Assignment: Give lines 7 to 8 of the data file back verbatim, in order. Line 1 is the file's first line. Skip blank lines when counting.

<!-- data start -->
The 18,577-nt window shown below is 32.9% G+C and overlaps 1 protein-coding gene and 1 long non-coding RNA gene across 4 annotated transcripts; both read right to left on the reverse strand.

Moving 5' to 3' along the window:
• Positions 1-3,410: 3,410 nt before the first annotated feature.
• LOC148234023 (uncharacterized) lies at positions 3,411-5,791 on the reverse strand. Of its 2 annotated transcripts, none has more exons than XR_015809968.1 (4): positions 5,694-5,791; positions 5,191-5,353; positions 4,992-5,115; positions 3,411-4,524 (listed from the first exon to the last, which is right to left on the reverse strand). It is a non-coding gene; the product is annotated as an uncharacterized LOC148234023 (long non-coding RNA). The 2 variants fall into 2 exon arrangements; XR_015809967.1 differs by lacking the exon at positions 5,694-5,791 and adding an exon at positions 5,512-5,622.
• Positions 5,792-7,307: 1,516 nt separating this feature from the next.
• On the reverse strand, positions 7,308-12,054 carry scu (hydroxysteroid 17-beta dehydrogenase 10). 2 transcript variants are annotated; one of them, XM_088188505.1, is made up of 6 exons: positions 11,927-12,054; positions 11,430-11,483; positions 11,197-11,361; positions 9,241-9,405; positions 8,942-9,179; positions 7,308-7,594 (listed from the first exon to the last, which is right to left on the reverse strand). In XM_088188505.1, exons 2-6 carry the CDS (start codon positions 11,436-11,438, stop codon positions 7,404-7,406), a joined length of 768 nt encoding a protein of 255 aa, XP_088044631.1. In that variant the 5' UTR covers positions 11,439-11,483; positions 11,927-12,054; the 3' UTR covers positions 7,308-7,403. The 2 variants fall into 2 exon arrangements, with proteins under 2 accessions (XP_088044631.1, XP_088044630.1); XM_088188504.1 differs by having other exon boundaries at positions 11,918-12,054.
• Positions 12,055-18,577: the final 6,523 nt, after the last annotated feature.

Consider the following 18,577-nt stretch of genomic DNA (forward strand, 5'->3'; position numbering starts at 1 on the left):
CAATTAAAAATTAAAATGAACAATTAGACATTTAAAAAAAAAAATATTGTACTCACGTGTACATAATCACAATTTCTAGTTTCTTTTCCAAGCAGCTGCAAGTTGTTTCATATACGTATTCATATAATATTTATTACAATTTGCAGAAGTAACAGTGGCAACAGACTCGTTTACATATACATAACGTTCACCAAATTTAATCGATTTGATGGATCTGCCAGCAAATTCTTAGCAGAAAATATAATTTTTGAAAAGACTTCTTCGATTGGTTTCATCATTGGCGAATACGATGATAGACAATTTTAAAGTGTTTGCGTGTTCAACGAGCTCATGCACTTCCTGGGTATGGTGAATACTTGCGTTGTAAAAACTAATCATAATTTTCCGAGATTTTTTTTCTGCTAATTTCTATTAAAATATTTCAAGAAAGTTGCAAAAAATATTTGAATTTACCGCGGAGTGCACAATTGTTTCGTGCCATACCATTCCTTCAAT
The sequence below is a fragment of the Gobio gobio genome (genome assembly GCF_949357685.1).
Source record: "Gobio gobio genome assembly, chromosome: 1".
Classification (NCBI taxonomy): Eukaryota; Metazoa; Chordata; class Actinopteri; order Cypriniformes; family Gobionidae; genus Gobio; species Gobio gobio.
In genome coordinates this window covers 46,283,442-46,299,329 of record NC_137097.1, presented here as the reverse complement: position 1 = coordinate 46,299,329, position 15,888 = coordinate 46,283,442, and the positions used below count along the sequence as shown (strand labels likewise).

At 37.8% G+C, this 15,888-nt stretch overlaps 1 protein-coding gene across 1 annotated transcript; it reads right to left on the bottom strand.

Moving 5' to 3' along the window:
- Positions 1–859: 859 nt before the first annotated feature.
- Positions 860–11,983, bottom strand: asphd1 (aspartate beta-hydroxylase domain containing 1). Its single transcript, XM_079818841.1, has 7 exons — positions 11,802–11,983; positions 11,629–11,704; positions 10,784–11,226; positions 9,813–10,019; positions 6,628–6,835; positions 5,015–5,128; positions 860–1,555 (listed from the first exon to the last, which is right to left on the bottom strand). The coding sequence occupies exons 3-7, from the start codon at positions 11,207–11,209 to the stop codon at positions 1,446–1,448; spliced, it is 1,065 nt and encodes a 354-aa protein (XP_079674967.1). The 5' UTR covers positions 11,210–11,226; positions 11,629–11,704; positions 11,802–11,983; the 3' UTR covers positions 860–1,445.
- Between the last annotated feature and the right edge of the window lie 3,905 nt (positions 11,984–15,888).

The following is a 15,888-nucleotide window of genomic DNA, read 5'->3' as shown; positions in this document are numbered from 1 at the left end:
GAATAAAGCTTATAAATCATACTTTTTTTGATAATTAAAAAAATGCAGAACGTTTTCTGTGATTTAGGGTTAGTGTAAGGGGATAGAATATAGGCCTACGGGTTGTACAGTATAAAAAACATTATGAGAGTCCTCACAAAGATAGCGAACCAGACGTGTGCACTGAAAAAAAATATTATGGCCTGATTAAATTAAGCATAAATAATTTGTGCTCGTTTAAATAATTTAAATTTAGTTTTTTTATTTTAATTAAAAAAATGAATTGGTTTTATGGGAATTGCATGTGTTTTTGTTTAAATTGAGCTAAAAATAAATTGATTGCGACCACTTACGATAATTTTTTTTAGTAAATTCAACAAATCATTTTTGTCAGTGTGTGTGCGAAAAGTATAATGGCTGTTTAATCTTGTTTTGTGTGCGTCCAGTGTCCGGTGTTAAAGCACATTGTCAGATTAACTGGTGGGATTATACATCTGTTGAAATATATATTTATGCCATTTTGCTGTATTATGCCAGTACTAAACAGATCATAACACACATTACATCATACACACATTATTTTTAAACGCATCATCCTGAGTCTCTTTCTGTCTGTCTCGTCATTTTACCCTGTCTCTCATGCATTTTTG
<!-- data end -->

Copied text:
• Positions 12,055-18,577: the final 6,523 nt, after the last annotated feature.

Consider the following 18,577-nt stretch of genomic DNA (forward strand, 5'->3'; position numbering starts at 1 on the left):